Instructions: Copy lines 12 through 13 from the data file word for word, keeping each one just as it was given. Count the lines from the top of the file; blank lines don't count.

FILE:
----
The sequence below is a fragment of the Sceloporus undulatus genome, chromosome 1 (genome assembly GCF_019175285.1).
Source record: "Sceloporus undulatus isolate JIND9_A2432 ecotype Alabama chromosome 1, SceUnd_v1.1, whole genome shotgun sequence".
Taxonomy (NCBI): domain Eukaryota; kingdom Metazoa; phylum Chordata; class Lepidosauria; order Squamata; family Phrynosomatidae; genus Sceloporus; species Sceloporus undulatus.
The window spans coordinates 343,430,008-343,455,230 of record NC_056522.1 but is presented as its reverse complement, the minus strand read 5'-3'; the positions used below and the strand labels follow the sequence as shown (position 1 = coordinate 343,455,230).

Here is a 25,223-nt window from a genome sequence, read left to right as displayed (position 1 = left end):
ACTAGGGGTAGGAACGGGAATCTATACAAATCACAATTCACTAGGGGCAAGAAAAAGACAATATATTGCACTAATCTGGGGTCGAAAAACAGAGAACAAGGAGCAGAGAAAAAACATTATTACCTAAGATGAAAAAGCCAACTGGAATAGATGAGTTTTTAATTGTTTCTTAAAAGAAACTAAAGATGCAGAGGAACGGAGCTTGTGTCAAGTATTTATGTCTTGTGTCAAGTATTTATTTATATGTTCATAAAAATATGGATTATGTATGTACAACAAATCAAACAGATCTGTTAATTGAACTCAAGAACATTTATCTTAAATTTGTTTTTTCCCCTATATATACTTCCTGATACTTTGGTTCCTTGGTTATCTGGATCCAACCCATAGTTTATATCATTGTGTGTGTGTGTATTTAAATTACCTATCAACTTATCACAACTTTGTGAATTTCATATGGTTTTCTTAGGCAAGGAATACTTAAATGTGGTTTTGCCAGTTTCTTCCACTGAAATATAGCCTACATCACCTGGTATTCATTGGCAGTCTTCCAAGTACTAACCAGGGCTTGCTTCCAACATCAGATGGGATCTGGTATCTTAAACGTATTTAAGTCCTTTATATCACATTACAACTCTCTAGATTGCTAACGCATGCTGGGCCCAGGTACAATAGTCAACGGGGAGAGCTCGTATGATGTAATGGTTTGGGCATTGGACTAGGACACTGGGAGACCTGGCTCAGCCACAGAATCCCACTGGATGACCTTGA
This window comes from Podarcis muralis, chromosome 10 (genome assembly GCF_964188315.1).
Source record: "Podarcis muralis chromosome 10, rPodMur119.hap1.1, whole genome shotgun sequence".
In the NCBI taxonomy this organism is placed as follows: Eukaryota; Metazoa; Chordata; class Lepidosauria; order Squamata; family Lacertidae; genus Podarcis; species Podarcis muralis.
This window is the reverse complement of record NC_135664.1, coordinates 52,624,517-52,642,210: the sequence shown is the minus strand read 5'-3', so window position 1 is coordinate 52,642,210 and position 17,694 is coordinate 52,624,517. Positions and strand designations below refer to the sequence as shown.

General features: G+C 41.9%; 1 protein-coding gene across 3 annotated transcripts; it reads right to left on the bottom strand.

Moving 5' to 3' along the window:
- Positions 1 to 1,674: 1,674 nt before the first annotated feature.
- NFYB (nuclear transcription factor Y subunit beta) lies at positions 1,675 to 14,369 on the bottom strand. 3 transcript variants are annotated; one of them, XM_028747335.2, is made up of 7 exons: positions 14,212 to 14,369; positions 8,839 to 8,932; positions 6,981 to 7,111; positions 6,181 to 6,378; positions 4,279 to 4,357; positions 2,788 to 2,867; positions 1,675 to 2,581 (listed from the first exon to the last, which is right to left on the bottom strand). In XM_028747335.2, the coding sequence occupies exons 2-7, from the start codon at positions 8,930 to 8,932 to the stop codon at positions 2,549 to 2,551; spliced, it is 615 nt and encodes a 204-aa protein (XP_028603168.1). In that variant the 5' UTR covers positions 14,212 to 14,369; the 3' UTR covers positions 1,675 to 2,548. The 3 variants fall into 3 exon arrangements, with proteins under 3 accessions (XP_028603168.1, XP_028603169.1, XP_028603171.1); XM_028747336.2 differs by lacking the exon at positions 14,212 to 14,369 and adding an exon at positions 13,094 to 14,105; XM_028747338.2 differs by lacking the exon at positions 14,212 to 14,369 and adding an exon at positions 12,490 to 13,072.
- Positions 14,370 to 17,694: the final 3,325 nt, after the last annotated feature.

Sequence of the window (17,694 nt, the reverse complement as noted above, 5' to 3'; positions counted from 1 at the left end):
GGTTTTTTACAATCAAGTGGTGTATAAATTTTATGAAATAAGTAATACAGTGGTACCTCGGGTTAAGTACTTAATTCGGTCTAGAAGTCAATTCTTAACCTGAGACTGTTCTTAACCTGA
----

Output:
Moving 5' to 3' along the window:
- Positions 1 to 1,674: 1,674 nt before the first annotated feature.